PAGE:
Calliope Writing

Interview with Write Out Loud Instructor Kathryn Ash

Today, I have something a little different for you all: an interview! Kathryn Ash is a playwright with years of experience who says she “cannot remember a time when [she] wasn’t in awe of stories.”

kathryn ash playwright

Meet Kathryn Ash

Read on to find out more about Kathryn and the Write Out Loud program, which is ideal for beginning and seasoned writers alike.

Share a little bit about yourself.

I was never read to as a child, rather I grew up in a strong tradition of hearing stories delivered as if by performance, a tradition that most likely established by my yarn-spinning grandfather who regularly held court at family gatherings with his hilariously convoluted and mostly suspect tales of “life as a poor Kentuckian runaway working on the Mississippi steamboats, hanging out in wild New Orleans in the 1900s and stowing away on a boat to Australia, all before the age of sixteen.” So the thrill of telling and seeing stories rather than reading them was implanted in my mind very early.

For the longest time I was content to perform other people’s stories, as an actor. But in 1992, when the theatre company I was setting up with two other women (JUTE Theatre Company) needed an original story quick, I hurriedly put forward the story that had been rattling around in my head all my life—Bag O’ Marbles. The play had a lot of success over the years, including winning me the New York Dramatist Exchange Award, and marks the beginning of my long affair with writing stories for theatre.

I discovered I also like helping people who want to get their stories out as well, and found the vicarious but none the less rewarding thrill of dramaturgy. I helped put together a program for JUTE that encouraged writers to pen their stories as performance pieces. That program, Enter Stage Write, grew enormously over its lifecycle, creating so many beautiful stories and launching the careers of so many talented writers. It was an amazing ride.

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How was the Write Out Loud program born?

The Enter Stage Write program I mentioned had been running for sixteen years, with an award-winning format, and had had so many theatrical successes to its credit. But JUTE Theatre Company’s Artistic Director realized the need to extend the reach of the company by entering into the digital realm to bring these skills to a global audience. Theatre places emphasis on performance of a story and all the elements of creating that story are geared toward a live audience engaging with it. Theatre is a magical art form in that way, and requires specific skills and processes. Theatre is, however, just one of the many ways stories are developed and delivered, and each has its own peculiarities and conventions. But one thing remains largely the same—the basic elements of the story-making. Whether you read a story, hear a story, listen to a story or see a story, the underlying mechanics—for want of a better word—are present.

JUTE engaged me to create an online course of materials that would be used to inspire all kinds of story-makers (not just those stories for theatre) and give them the basic tools to deliver the story they wanted, how they wanted and in the time frame that suited them best.

Is the Write Out Loud program designed more for beginning writers, or is there value in the course for more seasoned writers as well?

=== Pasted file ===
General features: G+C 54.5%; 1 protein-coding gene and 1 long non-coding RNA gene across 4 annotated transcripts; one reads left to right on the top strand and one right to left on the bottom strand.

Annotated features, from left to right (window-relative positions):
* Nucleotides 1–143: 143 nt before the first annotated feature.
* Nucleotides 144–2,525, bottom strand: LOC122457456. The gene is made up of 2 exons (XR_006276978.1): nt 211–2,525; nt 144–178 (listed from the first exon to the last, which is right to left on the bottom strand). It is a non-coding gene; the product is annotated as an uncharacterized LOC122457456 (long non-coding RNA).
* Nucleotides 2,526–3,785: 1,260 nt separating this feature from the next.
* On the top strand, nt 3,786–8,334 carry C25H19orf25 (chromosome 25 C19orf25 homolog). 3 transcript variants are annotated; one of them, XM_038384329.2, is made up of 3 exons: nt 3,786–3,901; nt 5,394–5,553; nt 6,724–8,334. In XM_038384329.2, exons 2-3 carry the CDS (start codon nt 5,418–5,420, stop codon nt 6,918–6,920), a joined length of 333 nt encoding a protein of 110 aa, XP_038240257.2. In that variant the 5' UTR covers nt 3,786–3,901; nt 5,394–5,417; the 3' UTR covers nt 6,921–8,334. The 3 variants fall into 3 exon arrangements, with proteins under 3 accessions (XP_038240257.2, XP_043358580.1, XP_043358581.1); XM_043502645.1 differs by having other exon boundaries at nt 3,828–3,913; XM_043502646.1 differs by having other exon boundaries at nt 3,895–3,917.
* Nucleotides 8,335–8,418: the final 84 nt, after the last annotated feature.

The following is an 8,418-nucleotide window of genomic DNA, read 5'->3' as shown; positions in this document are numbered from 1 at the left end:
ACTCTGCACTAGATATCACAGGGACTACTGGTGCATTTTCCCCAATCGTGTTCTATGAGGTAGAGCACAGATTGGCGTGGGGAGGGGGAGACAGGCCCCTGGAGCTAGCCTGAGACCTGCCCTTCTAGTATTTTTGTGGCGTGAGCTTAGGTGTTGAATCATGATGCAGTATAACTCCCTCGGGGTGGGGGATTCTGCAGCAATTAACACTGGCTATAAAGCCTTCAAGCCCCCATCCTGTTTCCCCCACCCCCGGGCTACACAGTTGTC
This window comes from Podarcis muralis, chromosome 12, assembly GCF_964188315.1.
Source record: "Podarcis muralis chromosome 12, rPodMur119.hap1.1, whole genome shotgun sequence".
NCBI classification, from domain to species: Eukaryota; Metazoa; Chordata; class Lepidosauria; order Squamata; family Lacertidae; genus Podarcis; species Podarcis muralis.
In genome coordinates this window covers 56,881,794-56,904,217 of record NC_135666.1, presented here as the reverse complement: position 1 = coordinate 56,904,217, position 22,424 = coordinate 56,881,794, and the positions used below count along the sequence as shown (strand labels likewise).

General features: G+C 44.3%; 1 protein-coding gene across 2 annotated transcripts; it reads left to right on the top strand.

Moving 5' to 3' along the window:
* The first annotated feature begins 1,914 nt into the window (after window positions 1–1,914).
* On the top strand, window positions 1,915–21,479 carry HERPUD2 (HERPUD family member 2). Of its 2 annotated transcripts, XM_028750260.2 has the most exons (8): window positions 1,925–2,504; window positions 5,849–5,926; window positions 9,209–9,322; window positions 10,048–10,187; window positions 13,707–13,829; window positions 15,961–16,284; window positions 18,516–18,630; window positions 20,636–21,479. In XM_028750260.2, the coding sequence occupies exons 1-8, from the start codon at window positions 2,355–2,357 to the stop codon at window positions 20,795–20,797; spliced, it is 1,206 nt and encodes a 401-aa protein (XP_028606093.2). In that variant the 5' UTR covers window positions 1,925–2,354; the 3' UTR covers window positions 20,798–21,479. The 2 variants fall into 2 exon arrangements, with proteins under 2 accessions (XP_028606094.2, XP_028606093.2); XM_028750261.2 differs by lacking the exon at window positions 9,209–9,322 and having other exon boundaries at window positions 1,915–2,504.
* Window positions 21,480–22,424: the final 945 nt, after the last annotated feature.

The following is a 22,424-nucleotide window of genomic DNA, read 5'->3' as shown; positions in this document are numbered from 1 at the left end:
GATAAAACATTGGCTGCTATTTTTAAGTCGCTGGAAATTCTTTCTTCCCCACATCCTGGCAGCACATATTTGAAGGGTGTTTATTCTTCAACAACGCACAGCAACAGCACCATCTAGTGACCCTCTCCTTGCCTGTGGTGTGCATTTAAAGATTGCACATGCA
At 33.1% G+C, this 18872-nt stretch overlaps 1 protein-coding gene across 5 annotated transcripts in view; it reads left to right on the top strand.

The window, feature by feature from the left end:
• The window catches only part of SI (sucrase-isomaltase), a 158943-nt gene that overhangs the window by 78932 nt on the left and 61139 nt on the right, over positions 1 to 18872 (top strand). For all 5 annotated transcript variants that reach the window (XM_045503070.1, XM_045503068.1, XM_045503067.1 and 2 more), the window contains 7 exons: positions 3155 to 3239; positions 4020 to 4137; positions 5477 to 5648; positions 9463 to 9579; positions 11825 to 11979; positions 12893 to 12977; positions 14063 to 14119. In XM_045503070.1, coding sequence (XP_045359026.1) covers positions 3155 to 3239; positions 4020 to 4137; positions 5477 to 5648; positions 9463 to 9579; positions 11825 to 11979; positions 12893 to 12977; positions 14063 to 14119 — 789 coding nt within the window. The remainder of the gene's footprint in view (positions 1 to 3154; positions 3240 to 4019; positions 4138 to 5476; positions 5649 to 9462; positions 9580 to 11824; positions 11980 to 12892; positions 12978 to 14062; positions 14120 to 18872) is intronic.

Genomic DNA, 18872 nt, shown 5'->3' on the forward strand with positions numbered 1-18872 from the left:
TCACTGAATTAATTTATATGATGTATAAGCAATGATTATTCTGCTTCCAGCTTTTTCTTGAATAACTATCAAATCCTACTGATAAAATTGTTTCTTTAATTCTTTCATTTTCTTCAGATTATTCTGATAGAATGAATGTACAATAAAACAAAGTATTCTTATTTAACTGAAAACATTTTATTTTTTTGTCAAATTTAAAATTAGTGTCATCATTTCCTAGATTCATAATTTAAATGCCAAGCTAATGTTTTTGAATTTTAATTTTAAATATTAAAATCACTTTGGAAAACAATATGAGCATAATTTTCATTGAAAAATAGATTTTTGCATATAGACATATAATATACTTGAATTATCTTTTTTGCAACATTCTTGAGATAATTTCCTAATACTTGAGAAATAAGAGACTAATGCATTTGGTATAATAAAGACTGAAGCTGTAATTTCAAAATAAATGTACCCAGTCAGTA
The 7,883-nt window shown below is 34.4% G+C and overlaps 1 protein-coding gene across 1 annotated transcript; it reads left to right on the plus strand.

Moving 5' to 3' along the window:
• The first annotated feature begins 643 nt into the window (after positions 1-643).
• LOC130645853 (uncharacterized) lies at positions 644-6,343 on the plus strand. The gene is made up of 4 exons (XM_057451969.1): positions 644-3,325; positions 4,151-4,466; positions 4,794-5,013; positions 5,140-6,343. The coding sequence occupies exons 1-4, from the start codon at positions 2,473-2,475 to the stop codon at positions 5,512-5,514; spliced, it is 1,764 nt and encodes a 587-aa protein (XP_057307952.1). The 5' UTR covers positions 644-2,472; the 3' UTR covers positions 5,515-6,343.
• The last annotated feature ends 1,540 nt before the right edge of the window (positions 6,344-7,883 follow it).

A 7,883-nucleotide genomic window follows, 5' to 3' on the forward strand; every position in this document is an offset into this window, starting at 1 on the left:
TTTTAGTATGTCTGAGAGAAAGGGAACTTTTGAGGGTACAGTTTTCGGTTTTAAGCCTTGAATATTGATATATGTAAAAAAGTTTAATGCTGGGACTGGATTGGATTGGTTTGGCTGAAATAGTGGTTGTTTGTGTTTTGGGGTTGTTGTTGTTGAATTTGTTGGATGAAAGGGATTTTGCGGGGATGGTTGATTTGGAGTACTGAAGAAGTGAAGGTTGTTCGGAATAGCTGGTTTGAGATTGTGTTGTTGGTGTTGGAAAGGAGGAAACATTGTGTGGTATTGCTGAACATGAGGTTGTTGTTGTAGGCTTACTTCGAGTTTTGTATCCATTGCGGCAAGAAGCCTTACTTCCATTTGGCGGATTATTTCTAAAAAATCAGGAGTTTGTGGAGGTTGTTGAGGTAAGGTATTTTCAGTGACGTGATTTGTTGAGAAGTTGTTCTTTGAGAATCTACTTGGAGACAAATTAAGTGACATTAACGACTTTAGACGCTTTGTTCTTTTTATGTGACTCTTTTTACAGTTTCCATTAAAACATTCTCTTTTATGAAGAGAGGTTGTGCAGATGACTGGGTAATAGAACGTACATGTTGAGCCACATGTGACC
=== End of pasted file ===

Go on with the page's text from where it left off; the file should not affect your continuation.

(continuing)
The program is very simple. It deals with very basic elements of how stories are put together, what makes them work, what makes them broken, and what makes them powerful. I personally believe that all of us, yes, all of us, know the elements of story intuitively—when we hear a story, we immediately recognize heroes, we automatically follow structure, ideas of metaphor and notions about thematics are ingrained.

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Story-making is sewn with invisible thread into our minds before we even get to first grade. How, I’m not sure. Perhaps because our parents read stories to us, or told us yarns, or perhaps we inherit it genetically. But you’ve only got to watch a child being read a story, to know they are absorbing the elements of story—and when the story goes off the rails somehow, how quickly they switch off or demand a change in how the story is shaping up!

Write Out Loud is pointing out to us what we humans all already understand about story, but articulates it in a way that helps you use the information consciously instead of just intuitively as a child might. If you have a story you want to tell but just cannot for the life of you think of where to start, this program will kickstart that process. If you know some things, but are missing the information to exercise your story-making skills, Write Out Loud will help you fill in the gaps. It’s practical work because nothing beats a blank page more than writing on it.

A seasoned writer can sometimes find the path to their finished story is getting muddied—time to go back and look at the elements of story. Write Out Loud  will help an established writer step back, think and re-apply their skills with the writing exercises designed to make them clearly articulate their story.

The Artistic Director of JUTE also believes this is a great tool for actors and directors to refresh their skills in analyzing a text….so it works for all storytellers.

The program is described as “the ultimate A-Z of creative writing”—can you share a few topics addressed in the program?

Write Out Loud is divided into nine modules of learning and each elaborates on a topic concerning story-making; Finding Ideas, Defining the Big Idea, Creating a Hero, 7 Stages of Story Structure, Dialogue, Metaphors, and Villains and other Characters. Each module contains several videos that the writer watches, followed by a writing exercise. There’s also a unique section for each module called an Inspiration Spark, either a five minute visualization or image provocation, to help explore the full meaning of each module’s topics. Each module also contains tips and tricks to help you push through challenges.